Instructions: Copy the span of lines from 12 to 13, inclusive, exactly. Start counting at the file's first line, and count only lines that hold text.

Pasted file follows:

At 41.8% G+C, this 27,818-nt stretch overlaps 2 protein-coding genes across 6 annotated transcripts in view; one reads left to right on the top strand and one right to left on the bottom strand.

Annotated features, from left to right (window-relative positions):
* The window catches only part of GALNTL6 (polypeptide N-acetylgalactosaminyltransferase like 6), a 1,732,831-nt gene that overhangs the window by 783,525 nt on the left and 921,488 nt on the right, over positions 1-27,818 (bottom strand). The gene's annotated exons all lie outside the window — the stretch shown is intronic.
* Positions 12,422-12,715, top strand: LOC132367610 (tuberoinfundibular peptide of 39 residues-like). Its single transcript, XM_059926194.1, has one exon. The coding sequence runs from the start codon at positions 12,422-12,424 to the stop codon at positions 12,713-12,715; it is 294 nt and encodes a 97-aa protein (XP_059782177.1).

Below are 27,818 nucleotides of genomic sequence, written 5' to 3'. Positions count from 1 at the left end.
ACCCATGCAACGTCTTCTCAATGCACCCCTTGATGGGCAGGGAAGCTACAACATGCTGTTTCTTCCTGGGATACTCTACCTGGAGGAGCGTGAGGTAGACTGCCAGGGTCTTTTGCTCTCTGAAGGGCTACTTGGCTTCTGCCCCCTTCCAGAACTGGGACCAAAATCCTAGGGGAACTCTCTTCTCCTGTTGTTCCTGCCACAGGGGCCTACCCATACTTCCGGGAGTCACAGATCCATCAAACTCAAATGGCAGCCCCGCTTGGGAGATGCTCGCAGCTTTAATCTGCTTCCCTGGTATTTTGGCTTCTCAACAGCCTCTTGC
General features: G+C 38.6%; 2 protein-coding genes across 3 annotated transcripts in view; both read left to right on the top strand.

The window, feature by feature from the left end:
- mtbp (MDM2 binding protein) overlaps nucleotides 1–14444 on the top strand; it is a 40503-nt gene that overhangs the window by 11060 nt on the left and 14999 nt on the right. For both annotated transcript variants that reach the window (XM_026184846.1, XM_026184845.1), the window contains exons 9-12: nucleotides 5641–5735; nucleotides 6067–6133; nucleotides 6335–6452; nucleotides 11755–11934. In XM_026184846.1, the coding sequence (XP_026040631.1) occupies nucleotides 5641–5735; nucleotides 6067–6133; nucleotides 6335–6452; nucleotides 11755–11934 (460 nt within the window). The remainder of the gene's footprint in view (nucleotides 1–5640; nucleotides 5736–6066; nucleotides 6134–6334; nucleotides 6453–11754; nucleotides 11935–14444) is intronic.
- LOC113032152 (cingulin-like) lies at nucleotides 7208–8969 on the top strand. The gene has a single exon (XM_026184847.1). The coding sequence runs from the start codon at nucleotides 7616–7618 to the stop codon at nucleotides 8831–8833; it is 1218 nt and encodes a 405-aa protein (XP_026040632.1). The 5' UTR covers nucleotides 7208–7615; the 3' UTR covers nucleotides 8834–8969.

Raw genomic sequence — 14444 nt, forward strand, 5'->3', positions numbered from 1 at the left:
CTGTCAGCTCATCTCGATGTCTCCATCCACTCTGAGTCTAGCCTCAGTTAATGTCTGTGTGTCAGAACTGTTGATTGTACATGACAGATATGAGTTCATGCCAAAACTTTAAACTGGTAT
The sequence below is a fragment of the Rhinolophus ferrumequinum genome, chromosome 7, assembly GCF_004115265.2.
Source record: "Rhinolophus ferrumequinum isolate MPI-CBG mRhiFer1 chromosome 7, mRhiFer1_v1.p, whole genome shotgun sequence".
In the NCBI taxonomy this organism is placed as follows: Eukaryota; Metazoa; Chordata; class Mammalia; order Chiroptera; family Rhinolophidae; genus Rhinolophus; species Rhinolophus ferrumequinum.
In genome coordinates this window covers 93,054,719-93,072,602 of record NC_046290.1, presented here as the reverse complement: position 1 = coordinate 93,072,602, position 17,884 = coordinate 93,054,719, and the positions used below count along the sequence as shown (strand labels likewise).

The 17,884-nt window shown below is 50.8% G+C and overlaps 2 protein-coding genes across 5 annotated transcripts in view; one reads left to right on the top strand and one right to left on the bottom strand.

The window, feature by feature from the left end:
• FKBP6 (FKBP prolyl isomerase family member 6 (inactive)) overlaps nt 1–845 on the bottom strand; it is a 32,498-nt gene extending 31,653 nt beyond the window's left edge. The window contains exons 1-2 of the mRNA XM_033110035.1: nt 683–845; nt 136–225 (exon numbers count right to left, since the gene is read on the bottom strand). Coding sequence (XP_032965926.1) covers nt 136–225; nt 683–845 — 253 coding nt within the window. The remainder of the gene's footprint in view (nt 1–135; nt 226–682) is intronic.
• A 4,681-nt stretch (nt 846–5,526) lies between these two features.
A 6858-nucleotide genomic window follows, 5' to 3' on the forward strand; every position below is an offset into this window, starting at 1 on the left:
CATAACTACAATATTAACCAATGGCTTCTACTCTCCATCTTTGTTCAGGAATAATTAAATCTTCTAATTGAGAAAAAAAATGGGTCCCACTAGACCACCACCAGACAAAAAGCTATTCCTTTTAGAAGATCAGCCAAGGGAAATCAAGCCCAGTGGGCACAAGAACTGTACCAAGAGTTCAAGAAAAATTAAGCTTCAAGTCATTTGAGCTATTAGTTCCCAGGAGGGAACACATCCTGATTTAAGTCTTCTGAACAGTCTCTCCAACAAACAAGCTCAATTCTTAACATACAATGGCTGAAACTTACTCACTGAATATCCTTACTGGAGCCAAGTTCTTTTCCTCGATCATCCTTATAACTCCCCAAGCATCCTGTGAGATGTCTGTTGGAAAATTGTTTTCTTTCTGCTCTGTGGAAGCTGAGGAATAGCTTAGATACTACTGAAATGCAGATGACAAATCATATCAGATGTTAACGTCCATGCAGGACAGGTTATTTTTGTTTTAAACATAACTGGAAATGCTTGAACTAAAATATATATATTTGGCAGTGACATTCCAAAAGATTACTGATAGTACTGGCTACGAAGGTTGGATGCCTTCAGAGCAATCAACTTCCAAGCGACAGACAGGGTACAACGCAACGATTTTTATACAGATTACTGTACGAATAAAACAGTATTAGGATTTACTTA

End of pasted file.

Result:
CTGTCAGCTCATCTCGATGTCTCCATCCACTCTGAGTCTAGCCTCAGTTAATGTCTGTGTGTCAGAACTGTTGATTGTACATGACAGATATGAGTTCATGCCAAAACTTTAAACTGGTAT
The sequence below is a fragment of the Rhinolophus ferrumequinum genome, chromosome 7, assembly GCF_004115265.2.